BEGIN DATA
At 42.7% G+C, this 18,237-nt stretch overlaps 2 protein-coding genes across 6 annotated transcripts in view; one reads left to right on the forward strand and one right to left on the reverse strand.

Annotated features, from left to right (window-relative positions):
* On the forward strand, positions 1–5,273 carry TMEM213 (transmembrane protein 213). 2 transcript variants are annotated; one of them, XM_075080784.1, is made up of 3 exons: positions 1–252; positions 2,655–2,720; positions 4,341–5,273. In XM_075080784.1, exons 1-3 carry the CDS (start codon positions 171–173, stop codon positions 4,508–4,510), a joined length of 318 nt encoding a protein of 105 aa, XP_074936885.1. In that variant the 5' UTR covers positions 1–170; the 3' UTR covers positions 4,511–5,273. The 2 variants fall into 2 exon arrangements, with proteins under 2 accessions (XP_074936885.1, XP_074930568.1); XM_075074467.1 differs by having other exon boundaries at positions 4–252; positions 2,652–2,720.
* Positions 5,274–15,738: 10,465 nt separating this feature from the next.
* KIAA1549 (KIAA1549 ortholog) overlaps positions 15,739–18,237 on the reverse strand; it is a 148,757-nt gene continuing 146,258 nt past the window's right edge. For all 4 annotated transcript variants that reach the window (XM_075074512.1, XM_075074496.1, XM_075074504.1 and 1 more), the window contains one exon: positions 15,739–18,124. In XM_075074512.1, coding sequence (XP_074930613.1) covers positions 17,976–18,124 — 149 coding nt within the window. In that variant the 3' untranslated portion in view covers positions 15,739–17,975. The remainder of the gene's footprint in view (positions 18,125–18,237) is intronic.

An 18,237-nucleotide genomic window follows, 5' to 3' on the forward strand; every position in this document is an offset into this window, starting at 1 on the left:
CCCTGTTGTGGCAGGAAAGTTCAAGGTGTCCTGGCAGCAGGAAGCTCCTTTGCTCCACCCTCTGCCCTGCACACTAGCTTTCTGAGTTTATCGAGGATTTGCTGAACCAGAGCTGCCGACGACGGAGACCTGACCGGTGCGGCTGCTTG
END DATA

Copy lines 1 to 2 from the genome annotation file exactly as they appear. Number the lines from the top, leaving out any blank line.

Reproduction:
At 42.7% G+C, this 18,237-nt stretch overlaps 2 protein-coding genes across 6 annotated transcripts in view; one reads left to right on the forward strand and one right to left on the reverse strand.

Annotated features, from left to right (window-relative positions):